Back to basics. “What is Reasonable Compensation?” (Or, what is meant by Normalizing Owner’s Comp.?)
You get it. CPAs, EA’s, tax and business advisors learn about reasonable compensation in college and continuing education. Not so for business owners. Most business owners have only heard about reasonable compensation from one person – you. Are you explaining it so they “get it” as well as you do?
Here’s how. First, refresh yourself about the basics. Then simplify the basics, expect pushback, and finish with a good story.
Here’s your refresher. Three of the more popular definitions of reasonable compensation are:
- IRS: Reasonable compensation is the value that would ordinarily be paid for like services by like enterprises under like circumstances. ~ IRS Code: Section 162-7(b)(3)
- Valuation: The hypothetical replacement cost of an owner or key manager of a business.
- As a question: How much compensation would be paid for this same position, held by a non-owner in an arms-length employment relationship, at a similar company?
Then, simplify the basics. If you just read the definitions above to your clients, they will either feign understanding or look at you with blank stares. To simplify:
- Replacement Cost: If you had to go out into your community and hire someone to replace yourself and perform all the services and tasks that you perform, what would you have to pay them?
- Fair Market Value: If you were to close your business, and go across town and work for a competitor performing the same services and tasks for your competitor that you currently perform, what would the competitor pay you (FMV) for those same services?
Be ready for pushback. Here are the two most common objections that arise when explaining reasonable compensation to a business owner.
- What’s the end game? Believe it or not, some business owners attempt to drive their reasonable compensation up or down for some perceived benefit. No really, I’m not kidding.
- But I’m awesome! When a business owner incorporates their ego into their reasonable compensation, it will likely be anything but “reasonable.”
End with a memorable story. There is a tremendous amount of information and research that illustrates how powerful a story can be. To diffuse the objections, tell your own story, or try one of our failsafe examples:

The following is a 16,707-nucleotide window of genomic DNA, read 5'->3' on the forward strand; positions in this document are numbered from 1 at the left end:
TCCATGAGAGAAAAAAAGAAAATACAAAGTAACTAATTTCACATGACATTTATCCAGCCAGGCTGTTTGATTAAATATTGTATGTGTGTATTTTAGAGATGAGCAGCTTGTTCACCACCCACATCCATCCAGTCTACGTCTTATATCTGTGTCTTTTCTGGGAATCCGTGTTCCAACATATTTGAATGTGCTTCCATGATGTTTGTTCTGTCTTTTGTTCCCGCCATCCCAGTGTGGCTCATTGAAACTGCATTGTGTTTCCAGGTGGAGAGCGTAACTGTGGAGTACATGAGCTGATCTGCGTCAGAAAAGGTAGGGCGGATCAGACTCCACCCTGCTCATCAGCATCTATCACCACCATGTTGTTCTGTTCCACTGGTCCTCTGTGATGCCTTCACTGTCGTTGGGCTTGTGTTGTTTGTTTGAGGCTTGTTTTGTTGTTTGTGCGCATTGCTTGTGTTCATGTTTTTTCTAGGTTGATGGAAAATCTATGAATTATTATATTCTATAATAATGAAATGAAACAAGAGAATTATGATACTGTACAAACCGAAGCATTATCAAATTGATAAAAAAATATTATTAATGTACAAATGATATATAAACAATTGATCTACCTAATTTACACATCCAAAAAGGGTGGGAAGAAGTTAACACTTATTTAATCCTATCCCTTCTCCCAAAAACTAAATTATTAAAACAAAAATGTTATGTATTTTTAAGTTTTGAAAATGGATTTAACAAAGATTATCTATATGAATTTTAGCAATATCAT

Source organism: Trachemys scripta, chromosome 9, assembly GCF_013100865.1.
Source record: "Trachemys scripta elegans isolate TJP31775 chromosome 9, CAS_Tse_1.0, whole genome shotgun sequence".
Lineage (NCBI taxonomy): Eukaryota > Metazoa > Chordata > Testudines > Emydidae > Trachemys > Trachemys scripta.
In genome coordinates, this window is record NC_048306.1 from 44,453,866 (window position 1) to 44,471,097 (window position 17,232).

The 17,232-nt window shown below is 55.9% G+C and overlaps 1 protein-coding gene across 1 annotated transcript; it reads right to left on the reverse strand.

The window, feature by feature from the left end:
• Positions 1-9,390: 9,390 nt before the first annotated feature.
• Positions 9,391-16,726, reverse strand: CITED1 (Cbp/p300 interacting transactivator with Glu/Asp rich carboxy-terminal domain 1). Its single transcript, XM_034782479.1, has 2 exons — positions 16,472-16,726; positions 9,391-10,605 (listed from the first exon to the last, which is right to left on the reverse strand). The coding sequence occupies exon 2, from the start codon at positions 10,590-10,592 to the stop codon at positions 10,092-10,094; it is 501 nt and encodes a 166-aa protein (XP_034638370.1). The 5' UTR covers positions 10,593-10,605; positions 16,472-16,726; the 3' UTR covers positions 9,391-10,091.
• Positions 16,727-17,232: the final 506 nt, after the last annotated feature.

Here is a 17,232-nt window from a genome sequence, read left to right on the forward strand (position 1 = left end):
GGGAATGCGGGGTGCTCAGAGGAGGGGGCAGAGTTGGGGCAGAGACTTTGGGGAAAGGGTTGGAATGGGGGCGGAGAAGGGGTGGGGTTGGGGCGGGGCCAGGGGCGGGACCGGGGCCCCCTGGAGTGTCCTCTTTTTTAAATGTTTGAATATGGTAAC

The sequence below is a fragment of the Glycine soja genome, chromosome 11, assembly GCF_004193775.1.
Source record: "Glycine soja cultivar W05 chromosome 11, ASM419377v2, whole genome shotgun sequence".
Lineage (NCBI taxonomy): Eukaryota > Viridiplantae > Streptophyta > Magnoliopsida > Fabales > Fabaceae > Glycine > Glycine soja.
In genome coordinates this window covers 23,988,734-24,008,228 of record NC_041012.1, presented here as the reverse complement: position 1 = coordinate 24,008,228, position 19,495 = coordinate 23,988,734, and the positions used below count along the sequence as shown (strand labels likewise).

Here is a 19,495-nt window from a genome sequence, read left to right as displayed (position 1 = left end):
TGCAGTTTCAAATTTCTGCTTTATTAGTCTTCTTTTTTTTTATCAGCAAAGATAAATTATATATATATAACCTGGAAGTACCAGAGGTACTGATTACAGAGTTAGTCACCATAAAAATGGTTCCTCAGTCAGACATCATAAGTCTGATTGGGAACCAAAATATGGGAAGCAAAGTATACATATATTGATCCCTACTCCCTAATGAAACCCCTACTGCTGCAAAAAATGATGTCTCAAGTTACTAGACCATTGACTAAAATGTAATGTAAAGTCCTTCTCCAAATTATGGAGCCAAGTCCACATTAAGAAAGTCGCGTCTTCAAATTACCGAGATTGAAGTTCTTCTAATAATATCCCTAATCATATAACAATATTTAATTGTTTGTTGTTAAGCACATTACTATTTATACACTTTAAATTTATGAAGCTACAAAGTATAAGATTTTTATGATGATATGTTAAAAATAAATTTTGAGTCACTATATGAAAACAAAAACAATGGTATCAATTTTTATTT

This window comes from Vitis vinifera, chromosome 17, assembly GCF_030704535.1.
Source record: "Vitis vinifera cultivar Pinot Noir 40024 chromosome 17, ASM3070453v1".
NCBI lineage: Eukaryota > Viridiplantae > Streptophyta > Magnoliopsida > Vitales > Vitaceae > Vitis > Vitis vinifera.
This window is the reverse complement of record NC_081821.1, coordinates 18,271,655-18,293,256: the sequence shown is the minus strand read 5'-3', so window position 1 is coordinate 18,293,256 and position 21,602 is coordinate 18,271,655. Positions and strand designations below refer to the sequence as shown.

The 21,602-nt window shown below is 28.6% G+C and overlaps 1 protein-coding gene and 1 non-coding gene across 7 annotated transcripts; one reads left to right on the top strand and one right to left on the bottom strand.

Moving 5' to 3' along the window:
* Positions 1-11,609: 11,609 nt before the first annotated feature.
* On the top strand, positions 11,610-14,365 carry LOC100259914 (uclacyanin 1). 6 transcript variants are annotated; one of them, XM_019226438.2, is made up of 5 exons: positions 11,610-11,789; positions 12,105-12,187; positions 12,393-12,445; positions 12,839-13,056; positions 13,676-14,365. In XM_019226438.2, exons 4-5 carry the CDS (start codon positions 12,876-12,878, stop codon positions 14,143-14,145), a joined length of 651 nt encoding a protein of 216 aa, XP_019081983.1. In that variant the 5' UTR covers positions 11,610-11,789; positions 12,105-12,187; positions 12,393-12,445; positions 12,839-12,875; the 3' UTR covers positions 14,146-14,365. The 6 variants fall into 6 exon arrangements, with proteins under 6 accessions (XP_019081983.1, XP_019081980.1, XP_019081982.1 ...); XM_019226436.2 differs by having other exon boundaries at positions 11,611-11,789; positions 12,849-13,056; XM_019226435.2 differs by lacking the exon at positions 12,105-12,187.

The End Game Story:
A successful S Corp. has ten employees and $5 million per year in sales. The S Corp. has a single shareholder. We’ll call him Alan. Alan is a workaholic, easily exceeding 60+ hours a week, and wears multiple hats.
Alan is adamant that he only wants to pay himself $24,000 a year. His CPA, let’s call him John, asks Alan to write a short job description for himself. Then John asks him to use that job description to imagine a “help want ad” for his replacement – an annual salary of $24,000. Then John asks Alan, would you apply for this job? A job that expects 60+ hours a week, a high level of competency in sales, bookkeeping, and management, for $24,000 a year? The answer isn’t generally no, it’s “(Insert your favorite 4- letter word) No!”
The Ego Story
A very successful business is pulling in $50 million a year gross revenue. The business is a C Corp. with a single shareholder. Let’s call her Jane. Jane has set an annual salary for herself at $7 million.
Her CPA, John, shakes his head. That’s not reasonable, he tells her. But Jane just can’t understand why $7 million per year would not be deemed “reasonable” for the services she provides her very successful company. John asks her to consider taking a year-long cruise around the world with no worries because he’ll take excellent care of her company while she’s gone. Just pull out your checkbook, he says, and write out a check for $7 million for my year’s salary. (I suspect John may really hope this would happen) Her response won’t just be no, it’ll be “(Insert your favorite 4-letter word) No!”
The answer to “What is reasonable compensation?” has wide-reaching implications for closely-held business owners in the areas of tax compliance, entity choice, retirement planning, business valuation, and divorce. It’s important to get it right.
Refresh, simplify, be ready, and end with a good story.